Things were nice while her husband was alive and earning enough to provide for a family of six, Wernholm said. “We were finally getting good with the pay that he was promised. You worried about the bills like everybody else, but it was nice.”
Today, things are much different.
Candace, a high school dropout, has encountered difficulties in finding employment and is considering taking a class to earn a GED.
“It’s really hard. I don’t even get in the door (without a diploma),” she said.
Faced with the loss of her daughter’s Social Security, Soundra Wernholm has mounted a concerted effort to find a job. “I’m still looking,” she said. “I haven’t worked in 17 years. I have no work experience, and I’m getting up there in age.”
Wernholm said she hopes to work around daughter Meagan’s schedule at Oscar J. Pope Elementary School, which specializes in children with profound disabilities. Meagan’s autism is severe, requiring the full attention of her mother. “She does well in school; she likes it,” she said.
The Wernholms and other Lakeland families living below the poverty line benefit from the area’s surplus of churches and charities that offer all manner of assistance, especially when it comes to food. And while property rates continue to rise, some affordable options remain. For instance, the Wernholms pay just $500 a month for a small apartment in the Lake Morton Historic District.
The family stretches its food budget with free groceries distributed at several sites, including Compassion House, a program of First Baptist Church at the Mall. Once a month Soundra Wernholm receives a box of goods that may include a frozen ham, canned vegetables and boxes of macaroni and cheese. A typical box may provide enough food for several days, she said.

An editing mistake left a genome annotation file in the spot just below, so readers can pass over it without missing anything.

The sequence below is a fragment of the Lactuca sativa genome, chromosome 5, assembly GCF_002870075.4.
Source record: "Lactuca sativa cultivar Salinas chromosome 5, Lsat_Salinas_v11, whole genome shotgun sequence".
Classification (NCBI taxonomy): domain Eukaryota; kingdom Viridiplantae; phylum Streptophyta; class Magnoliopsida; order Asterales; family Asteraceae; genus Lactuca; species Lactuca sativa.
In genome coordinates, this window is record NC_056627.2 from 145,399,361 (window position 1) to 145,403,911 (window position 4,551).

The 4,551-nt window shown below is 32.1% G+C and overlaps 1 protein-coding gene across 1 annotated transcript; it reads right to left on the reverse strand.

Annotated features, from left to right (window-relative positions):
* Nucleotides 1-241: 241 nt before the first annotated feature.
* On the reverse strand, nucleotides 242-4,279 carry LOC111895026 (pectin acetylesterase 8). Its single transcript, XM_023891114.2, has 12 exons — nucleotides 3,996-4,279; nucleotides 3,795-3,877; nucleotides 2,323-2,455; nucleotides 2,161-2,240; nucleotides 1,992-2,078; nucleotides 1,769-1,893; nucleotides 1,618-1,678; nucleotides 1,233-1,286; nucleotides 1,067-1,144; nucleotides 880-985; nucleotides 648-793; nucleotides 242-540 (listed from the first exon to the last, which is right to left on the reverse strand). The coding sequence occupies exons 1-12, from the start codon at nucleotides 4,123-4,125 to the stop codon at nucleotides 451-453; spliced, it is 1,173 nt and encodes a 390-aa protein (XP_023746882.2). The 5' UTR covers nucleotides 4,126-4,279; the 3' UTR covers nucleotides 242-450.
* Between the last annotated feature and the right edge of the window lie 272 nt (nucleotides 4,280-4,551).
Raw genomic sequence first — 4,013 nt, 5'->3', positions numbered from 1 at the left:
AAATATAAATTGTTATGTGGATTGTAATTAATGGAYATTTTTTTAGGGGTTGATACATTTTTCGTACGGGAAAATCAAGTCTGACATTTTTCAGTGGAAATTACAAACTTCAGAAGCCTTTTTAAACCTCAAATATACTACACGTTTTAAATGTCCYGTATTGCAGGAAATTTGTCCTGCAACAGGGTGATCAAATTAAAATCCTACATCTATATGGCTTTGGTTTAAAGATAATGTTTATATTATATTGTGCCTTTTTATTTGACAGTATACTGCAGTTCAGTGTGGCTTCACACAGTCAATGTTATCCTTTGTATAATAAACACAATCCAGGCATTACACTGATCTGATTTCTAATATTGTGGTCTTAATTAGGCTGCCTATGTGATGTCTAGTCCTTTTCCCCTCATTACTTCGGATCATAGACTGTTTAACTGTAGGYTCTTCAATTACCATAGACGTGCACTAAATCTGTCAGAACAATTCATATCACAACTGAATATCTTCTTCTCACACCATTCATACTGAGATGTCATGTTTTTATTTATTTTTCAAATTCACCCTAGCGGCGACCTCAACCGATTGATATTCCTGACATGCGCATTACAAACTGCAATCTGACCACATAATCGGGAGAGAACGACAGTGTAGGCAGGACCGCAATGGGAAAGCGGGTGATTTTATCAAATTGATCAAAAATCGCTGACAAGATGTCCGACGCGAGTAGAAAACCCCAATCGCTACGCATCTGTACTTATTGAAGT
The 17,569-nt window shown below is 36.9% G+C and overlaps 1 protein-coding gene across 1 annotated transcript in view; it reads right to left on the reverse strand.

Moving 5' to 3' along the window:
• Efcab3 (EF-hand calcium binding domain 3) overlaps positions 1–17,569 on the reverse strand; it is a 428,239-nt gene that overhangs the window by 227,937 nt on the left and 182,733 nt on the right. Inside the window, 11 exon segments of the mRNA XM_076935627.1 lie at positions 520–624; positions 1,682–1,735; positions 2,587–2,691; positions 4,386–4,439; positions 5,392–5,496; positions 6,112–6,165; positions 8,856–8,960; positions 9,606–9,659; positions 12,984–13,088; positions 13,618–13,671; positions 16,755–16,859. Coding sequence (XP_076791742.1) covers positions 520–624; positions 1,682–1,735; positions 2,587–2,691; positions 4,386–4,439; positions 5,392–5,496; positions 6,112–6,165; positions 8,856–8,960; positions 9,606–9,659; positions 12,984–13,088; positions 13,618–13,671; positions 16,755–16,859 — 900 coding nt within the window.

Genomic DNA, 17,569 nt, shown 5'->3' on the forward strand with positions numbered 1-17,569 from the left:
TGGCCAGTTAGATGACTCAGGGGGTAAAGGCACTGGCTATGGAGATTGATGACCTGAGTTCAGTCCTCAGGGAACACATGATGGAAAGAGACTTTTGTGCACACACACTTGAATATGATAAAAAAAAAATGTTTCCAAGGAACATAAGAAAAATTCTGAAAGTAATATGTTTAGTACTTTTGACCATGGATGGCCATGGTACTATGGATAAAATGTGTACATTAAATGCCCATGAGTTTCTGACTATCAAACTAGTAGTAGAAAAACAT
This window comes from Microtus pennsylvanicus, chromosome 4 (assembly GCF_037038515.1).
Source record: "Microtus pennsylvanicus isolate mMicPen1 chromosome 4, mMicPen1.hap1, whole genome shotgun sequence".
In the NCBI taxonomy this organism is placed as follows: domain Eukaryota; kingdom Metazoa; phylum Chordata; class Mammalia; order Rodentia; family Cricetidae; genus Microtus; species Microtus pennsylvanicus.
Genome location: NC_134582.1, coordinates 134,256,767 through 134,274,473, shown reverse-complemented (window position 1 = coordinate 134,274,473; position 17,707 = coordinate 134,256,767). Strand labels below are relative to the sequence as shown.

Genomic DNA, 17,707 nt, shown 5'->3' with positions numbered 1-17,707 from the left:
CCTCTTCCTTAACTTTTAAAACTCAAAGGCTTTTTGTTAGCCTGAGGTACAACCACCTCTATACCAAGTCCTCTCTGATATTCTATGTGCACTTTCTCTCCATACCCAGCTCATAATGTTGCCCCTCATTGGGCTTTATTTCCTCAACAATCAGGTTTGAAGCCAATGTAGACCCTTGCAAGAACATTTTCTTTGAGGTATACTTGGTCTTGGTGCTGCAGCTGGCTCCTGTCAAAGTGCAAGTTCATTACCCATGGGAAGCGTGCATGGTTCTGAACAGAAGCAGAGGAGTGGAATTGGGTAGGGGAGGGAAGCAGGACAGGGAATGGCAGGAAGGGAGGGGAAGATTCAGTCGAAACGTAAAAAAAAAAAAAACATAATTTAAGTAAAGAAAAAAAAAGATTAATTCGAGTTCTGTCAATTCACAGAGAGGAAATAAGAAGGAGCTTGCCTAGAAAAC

St. Joseph’s Catholic Church is good for a box of food once a month, she said, and Catholic Charities hands out groceries every six months. Wernholm tears up as she describes her schedule for gathering free food. “It’s just bad when you can’t feed your own kids,” she says.
Her slim income forces Wernholm to do without the medications she requires to treat ulcers and an anxiety disorder. Although enrolled in Medicaid’s Medically Needy program, she said out-of-pocket costs are too high. “I can’t afford it,” she said. “It’s either eat each month or that (buy medicine). And it’s more important for my kids to eat.
“In some ways I am (better off without the medicine), but some days I have panic attacks and can’t breathe. I’m crying all the time. It (the medication) kept me calm. I could handle things a lot better.”
Wernholm also struggles with the expense of maintaining and operating a car, which is paid for. But she’s seldom able to afford fuel, so she relies on friends to get around, or her older children.
A simple unexpected expense, such as a recent repair to a laundry dryer, puts enormous stress on her nerves, she said.
A job would greatly improve her quality of life. She remains hopeful of her prospects, but worries about Meagan, who can’t be left alone. Who will watch her when she’s not in school?
Candace, Wernholm said, doesn’t have the patience to watch over her younger sister, and she needs to find a job as well.
“I try to not bother too many people with my situation,” she said. “I know there’s too many people who need help. I can pay my bills, but I don’t have much left over. I need a job.”